Soter: Utah’s Rural Communities Need the Mental Health Workers HB 2431 Would Bring


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By Theadora Soter, Multimedia Managing Editor


Patients at the University of Utah Neuropsychiatric Institute are split into four age groups. When I was 15, I was admitted to the institute and placed in the 12-14 group because my appropriate destination was filled to capacity. Even still, I was the lucky one. I didn’t have to wait weeks, even months in some cases, to be admitted due to my community’s less than adequate mental healthcare system, and who knows where I’d be if I had?

My experience and so many others’ are evidence that Utah is in the midst of a mental health crisis. The system is overwhelmed, and underserved populations are taking the brunt of the impact. In this isolated time, mental health has become a challenge for many people and access to care is extremely limited. HR 2431, a new bill co-sponsored by Representative Ben McAdams, is the way to provide it.

HR 2431 would offer student loan forgiveness to graduates in the mental healthcare field if they dedicate themselves to working in rural or underserved communities in Utah and elsewhere for at least 6 years. The bill is sponsored by Representative John Katko of New York’s 24th district and is co-sponsored by McAdams and 33 other members of Congress. This widespread support of the bill clearly demonstrates that while the problem is acute here in Utah, mental healthcare workers are in short supply all over the country and will continue to be in great demand due to the psychological effects of the pandemic.

When McAdams signed onto the bill, he partnered with the American Foundation for Suicide Prevention and Utah Partners for Health, a program that provides people in poverty access to mental health services, to ensure the bill would meet a real need. Barbara Cryer, a behavioral health specialist at Utah Partners for Health, spoke at McAdams’ signing and remarked that she is a living example of the benefits the new legislation could have. She pointed out that students who graduate with degrees in social work, like herself, end up with about $30,000 in debt. That debt can be a huge deterrent for students who are interested in mental healthcare and social work to actually pursue those careers — especially since the average yearly income of a social worker in Utah is around $45,000. That income is simply not sufficient for life in a major metropolis today. However, this is an ideal motivator for the public to positively respond to HR 2431 — big cities aren’t as desperate for mental health professionals as rural areas.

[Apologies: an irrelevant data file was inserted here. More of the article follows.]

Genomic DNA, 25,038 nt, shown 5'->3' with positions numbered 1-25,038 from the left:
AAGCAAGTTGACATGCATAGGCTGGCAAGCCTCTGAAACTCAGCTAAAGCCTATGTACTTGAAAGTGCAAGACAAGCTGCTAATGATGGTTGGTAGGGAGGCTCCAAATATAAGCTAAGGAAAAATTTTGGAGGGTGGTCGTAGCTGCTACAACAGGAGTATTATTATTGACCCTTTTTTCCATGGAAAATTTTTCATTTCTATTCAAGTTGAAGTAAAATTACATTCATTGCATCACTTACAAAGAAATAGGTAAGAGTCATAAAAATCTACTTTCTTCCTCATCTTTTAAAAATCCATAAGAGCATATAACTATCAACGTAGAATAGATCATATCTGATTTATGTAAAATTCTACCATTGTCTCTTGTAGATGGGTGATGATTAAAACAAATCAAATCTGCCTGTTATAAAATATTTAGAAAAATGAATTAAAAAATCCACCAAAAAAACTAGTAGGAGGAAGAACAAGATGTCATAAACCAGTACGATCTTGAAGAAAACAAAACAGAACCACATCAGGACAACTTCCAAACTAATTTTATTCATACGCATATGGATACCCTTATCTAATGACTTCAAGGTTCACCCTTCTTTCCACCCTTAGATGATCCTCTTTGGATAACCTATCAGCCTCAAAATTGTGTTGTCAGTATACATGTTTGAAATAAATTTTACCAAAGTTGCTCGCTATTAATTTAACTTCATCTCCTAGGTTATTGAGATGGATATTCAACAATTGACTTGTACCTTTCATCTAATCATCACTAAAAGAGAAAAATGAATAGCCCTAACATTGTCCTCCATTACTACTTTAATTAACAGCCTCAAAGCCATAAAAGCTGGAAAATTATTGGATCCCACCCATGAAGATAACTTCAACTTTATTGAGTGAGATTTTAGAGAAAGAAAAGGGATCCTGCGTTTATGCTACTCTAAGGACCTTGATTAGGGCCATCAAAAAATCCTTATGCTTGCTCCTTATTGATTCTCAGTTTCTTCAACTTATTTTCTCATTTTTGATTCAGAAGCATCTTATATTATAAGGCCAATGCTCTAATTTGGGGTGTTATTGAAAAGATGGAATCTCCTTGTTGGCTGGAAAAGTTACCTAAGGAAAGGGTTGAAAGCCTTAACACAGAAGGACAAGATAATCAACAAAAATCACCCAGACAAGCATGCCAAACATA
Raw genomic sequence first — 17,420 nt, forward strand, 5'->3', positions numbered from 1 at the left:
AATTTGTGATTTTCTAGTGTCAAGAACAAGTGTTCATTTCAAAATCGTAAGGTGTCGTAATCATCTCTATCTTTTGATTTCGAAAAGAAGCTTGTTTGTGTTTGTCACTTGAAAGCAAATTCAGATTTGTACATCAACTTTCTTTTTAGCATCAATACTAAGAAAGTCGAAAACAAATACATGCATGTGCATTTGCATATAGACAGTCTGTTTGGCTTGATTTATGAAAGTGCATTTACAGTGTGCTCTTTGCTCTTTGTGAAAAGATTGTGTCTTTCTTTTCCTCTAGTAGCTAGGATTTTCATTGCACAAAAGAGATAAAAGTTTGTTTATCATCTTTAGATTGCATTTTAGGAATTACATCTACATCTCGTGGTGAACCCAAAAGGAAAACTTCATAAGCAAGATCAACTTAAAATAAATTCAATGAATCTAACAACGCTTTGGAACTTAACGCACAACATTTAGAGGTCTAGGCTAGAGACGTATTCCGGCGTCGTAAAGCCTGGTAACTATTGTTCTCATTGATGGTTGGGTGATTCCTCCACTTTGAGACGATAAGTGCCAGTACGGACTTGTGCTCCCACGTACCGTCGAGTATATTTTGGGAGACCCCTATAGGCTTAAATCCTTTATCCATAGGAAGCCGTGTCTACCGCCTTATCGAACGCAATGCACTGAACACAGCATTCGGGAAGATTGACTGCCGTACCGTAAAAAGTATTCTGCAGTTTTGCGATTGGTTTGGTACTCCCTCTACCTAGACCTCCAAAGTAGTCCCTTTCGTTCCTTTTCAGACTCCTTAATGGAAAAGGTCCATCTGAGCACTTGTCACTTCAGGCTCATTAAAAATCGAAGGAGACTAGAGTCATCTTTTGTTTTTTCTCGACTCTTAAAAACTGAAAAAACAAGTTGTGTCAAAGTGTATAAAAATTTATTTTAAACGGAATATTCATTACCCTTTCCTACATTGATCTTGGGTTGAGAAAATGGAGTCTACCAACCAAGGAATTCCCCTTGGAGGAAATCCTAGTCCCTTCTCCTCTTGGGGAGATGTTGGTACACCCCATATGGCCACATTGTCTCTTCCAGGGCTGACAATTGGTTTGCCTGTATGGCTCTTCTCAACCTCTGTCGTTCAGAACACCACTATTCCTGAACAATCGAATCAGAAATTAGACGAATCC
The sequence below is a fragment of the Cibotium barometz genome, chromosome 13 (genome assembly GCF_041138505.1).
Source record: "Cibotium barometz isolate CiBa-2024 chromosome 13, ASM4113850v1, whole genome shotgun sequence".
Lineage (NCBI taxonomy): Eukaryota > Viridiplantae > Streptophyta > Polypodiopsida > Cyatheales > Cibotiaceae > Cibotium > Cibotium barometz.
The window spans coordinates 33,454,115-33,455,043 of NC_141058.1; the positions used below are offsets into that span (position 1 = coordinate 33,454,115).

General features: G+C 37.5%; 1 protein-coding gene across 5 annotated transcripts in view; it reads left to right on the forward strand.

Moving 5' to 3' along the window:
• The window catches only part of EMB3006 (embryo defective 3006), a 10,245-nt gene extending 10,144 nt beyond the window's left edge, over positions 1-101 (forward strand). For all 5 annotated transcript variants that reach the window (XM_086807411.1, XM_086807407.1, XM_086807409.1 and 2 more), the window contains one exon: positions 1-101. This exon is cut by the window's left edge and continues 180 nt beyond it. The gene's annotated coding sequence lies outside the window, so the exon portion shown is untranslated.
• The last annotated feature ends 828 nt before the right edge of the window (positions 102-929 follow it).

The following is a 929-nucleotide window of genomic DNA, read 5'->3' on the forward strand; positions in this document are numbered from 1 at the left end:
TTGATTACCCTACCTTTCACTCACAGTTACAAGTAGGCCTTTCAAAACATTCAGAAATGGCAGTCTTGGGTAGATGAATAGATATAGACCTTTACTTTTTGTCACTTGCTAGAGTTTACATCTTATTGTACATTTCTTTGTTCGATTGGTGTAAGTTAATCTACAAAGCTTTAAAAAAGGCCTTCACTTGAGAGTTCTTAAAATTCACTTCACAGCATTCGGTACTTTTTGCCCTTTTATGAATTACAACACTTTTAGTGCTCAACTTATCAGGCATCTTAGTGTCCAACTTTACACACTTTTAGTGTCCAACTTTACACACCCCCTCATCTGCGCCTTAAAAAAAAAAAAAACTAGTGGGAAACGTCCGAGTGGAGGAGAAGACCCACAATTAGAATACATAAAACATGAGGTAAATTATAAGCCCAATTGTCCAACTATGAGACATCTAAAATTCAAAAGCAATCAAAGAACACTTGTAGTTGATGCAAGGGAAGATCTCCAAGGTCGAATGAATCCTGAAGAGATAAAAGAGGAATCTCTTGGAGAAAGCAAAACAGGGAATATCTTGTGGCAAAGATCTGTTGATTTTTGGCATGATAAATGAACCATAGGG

The bill will benefit mental health graduates in that they will be able to do the work they’re passionate about while also making a viable income, or at least not having to siphon it off to pay their student loans. And the public will benefit because they will have more access to mental health resources. Ultimately, this could lower Utah’s rising rates of suicide and mental illness.

As of 2019, Utah only had 335.5 mental health providers for every 100,000 people. This number is above the national average, but given that Utah has the 6th highest suicide rate in the nation, it should be even higher — the state with the 6th highest provider to person ratio, Rhode Island, has 409.5 mental health workers per 100,000 people. Add in the traumatic effects of COVID-19 and it’s obvious the state is dealing with a crisis. The pandemic is affecting our mental health substantially. Humans are social beings — we need to interact with each other to thrive, and COVID-19 has made that impossible for many. In fact, according to an August report by the CDC, increased mental health resources are an essential part of responding to COVID-19.

Furthermore, underserved communities in Utah and across the nation are seeing a rise in mental illness for a plethora of reasons. For one thing, the unemployment crisis has left many feeling hopeless and insignificant. Even worse, the mental health care system is designed to exclude those in poverty because proficient care is so costly and requires insurance that often comes through an employer. And in Utah’s rural communities, mental health workers were scarce even pre-pandemic because it is so difficult to find trained mental health workers who want to live there. According to a UMEC report, there were only 141 full-time equivalent providers to every 100,000 people in rural areas in 2015. In urban areas, there are 171. This discrepancy is proof positive that rural communities need more mental health resources.

Our communities need additional psychiatrists, therapists and social workers that would come with this bill, especially in this turbulent time. Congress must pass HB 2431 so we can all be the lucky ones — so we can all get the help we deserve.


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